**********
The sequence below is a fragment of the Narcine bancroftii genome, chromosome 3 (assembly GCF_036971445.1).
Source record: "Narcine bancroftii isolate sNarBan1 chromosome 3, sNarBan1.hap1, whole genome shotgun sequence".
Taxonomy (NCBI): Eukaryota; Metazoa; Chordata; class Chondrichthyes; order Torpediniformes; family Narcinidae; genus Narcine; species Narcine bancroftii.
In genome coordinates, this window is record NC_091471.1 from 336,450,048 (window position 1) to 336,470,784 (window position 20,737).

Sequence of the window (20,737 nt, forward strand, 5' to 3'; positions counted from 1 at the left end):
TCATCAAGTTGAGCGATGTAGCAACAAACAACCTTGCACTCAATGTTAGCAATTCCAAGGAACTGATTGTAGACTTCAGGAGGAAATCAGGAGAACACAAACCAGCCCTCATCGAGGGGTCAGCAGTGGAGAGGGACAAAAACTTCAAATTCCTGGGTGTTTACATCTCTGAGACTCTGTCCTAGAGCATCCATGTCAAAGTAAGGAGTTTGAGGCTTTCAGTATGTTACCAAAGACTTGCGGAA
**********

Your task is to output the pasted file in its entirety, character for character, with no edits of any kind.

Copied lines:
The sequence below is a fragment of the Narcine bancroftii genome, chromosome 3 (assembly GCF_036971445.1).
Source record: "Narcine bancroftii isolate sNarBan1 chromosome 3, sNarBan1.hap1, whole genome shotgun sequence".
Taxonomy (NCBI): Eukaryota; Metazoa; Chordata; class Chondrichthyes; order Torpediniformes; family Narcinidae; genus Narcine; species Narcine bancroftii.
In genome coordinates, this window is record NC_091471.1 from 336,450,048 (window position 1) to 336,470,784 (window position 20,737).

Sequence of the window (20,737 nt, forward strand, 5' to 3'; positions counted from 1 at the left end):
TCATCAAGTTGAGCGATGTAGCAACAAACAACCTTGCACTCAATGTTAGCAATTCCAAGGAACTGATTGTAGACTTCAGGAGGAAATCAGGAGAACACAAACCAGCCCTCATCGAGGGGTCAGCAGTGGAGAGGGACAAAAACTTCAAATTCCTGGGTGTTTACATCTCTGAGACTCTGTCCTAGAGCATCCATGTCAAAGTAAGGAGTTTGAGGCTTTCAGTATGTTACCAAAGACTTGCGGAA